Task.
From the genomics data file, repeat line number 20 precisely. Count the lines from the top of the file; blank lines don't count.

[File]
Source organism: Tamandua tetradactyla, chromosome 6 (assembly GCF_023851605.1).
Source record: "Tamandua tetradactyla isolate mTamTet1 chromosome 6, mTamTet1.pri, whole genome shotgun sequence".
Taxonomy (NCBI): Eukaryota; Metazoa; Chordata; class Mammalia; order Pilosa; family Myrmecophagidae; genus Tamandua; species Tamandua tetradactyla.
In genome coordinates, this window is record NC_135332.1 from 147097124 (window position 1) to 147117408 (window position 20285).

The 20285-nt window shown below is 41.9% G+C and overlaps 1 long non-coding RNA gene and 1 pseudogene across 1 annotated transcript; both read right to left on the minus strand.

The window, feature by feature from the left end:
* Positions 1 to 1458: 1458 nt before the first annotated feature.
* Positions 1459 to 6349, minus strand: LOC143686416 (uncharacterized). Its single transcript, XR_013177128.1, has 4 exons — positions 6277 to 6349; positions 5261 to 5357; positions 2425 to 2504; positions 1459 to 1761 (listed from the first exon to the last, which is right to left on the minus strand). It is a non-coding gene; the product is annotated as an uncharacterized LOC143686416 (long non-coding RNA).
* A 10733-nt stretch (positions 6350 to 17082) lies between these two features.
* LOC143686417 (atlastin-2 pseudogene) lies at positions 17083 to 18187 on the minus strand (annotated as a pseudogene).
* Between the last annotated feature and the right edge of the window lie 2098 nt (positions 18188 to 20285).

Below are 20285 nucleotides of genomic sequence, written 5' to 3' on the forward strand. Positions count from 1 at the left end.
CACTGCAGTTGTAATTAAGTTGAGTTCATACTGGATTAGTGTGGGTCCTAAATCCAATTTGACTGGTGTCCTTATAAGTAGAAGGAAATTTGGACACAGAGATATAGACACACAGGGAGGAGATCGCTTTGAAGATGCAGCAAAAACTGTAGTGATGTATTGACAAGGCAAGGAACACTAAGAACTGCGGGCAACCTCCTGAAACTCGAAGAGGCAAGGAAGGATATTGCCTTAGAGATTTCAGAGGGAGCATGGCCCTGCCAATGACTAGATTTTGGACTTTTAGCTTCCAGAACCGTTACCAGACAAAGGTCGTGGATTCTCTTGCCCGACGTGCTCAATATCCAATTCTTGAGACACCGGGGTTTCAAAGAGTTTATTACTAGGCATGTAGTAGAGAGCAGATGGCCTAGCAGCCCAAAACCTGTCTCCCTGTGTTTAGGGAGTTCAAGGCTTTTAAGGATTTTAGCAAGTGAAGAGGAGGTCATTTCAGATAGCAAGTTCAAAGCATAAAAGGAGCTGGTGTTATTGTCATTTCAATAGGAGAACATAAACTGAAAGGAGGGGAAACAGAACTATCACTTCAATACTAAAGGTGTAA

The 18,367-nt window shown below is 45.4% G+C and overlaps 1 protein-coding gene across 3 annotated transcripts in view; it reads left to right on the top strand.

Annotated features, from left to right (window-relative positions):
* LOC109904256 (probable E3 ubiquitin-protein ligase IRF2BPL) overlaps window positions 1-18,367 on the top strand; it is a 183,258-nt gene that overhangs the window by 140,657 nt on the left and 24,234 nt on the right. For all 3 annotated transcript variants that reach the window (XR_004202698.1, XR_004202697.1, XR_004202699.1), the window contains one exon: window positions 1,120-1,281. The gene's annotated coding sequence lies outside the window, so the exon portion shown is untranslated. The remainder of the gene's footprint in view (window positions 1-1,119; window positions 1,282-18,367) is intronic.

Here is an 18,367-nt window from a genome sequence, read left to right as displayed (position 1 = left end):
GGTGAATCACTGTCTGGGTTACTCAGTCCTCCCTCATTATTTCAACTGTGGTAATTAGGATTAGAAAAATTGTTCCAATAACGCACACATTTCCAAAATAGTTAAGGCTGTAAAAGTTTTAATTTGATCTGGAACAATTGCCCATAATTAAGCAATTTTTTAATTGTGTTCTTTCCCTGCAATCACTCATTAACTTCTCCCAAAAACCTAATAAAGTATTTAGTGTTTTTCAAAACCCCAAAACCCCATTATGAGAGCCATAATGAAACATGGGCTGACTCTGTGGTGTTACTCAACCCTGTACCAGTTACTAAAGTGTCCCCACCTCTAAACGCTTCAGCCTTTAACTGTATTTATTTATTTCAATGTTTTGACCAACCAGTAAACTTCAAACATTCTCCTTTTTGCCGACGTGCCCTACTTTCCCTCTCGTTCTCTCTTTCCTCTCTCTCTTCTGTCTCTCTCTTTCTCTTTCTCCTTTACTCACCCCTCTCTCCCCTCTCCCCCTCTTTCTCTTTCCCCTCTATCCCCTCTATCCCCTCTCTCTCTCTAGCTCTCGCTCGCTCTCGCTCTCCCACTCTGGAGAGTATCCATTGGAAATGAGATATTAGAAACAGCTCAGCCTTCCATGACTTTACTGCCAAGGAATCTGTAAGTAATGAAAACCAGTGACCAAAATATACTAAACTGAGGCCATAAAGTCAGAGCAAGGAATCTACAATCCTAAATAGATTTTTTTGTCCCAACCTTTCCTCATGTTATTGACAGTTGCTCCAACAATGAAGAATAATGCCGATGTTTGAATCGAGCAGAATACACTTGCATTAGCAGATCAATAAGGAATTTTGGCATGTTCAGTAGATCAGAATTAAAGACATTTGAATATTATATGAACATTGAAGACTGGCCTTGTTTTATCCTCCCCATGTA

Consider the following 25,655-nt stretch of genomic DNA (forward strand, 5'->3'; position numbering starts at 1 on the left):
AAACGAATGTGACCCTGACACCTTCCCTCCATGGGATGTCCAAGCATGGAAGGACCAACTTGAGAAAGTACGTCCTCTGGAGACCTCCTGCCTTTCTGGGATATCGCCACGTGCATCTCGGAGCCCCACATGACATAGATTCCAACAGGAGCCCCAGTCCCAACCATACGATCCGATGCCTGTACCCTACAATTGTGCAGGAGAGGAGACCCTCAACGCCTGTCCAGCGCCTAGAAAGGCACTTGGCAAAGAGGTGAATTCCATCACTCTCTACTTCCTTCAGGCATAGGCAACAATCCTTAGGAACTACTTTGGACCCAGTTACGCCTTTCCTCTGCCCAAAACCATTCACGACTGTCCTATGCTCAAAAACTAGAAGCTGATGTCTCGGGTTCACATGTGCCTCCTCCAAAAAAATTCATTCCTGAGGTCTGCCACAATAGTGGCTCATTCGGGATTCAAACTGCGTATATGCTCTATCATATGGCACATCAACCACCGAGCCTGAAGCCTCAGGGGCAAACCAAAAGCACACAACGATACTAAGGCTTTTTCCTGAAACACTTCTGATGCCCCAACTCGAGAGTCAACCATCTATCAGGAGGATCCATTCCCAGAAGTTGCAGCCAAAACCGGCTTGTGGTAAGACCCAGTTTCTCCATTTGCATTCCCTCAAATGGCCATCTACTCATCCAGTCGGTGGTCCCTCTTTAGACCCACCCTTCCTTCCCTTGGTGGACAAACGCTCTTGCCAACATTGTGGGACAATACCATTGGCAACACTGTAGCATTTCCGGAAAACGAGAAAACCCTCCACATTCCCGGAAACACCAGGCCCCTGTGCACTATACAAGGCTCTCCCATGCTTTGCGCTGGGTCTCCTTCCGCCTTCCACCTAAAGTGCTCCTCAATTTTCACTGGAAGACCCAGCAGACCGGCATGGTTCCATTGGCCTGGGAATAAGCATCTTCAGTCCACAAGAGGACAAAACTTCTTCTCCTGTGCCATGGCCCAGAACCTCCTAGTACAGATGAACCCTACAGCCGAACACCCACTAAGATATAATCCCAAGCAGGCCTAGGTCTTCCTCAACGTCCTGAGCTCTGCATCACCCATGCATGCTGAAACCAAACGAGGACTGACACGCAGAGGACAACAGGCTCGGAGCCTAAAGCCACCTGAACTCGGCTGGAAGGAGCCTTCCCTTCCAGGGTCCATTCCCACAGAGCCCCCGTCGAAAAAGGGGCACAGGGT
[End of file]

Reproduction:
AAACGAATGTGACCCTGACACCTTCCCTCCATGGGATGTCCAAGCATGGAAGGACCAACTTGAGAAAGTACGTCCTCTGGAGACCTCCTGCCTTTCTGGGATATCGCCACGTGCATCTCGGAGCCCCACATGACATAGATTCCAACAGGAGCCCCAGTCCCAACCATACGATCCGATGCCTGTACCCTACAATTGTGCAGGAGAGGAGACCCTCAACGCCTGTCCAGCGCCTAGAAAGGCACTTGGCAAAGAGGTGAATTCCATCACTCTCTACTTCCTTCAGGCATAGGCAACAATCCTTAGGAACTACTTTGGACCCAGTTACGCCTTTCCTCTGCCCAAAACCATTCACGACTGTCCTATGCTCAAAAACTAGAAGCTGATGTCTCGGGTTCACATGTGCCTCCTCCAAAAAAATTCATTCCTGAGGTCTGCCACAATAGTGGCTCATTCGGGATTCAAACTGCGTATATGCTCTATCATATGGCACATCAACCACCGAGCCTGAAGCCTCAGGGGCAAACCAAAAGCACACAACGATACTAAGGCTTTTTCCTGAAACACTTCTGATGCCCCAACTCGAGAGTCAACCATCTATCAGGAGGATCCATTCCCAGAAGTTGCAGCCAAAACCGGCTTGTGGTAAGACCCAGTTTCTCCATTTGCATTCCCTCAAATGGCCATCTACTCATCCAGTCGGTGGTCCCTCTTTAGACCCACCCTTCCTTCCCTTGGTGGACAAACGCTCTTGCCAACATTGTGGGACAATACCATTGGCAACACTGTAGCATTTCCGGAAAACGAGAAAACCCTCCACATTCCCGGAAACACCAGGCCCCTGTGCACTATACAAGGCTCTCCCATGCTTTGCGCTGGGTCTCCTTCCGCCTTCCACCTAAAGTGCTCCTCAATTTTCACTGGAAGACCCAGCAGACCGGCATGGTTCCATTGGCCTGGGAATAAGCATCTTCAGTCCACAAGAGGACAAAACTTCTTCTCCTGTGCCATGGCCCAGAACCTCCTAGTACAGATGAACCCTACAGCCGAACACCCACTAAGATATAATCCCAAGCAGGCCTAGGTCTTCCTCAACGTCCTGAGCTCTGCATCACCCATGCATGCTGAAACCAAACGAGGACTGACACGCAGAGGACAACAGGCTCGGAGCCTAAAGCCACCTGAACTCGGCTGGAAGGAGCCTTCCCTTCCAGGGTCCATTCCCACAGAGCCCCCGTCGAAAAAGGGGCACAGGGT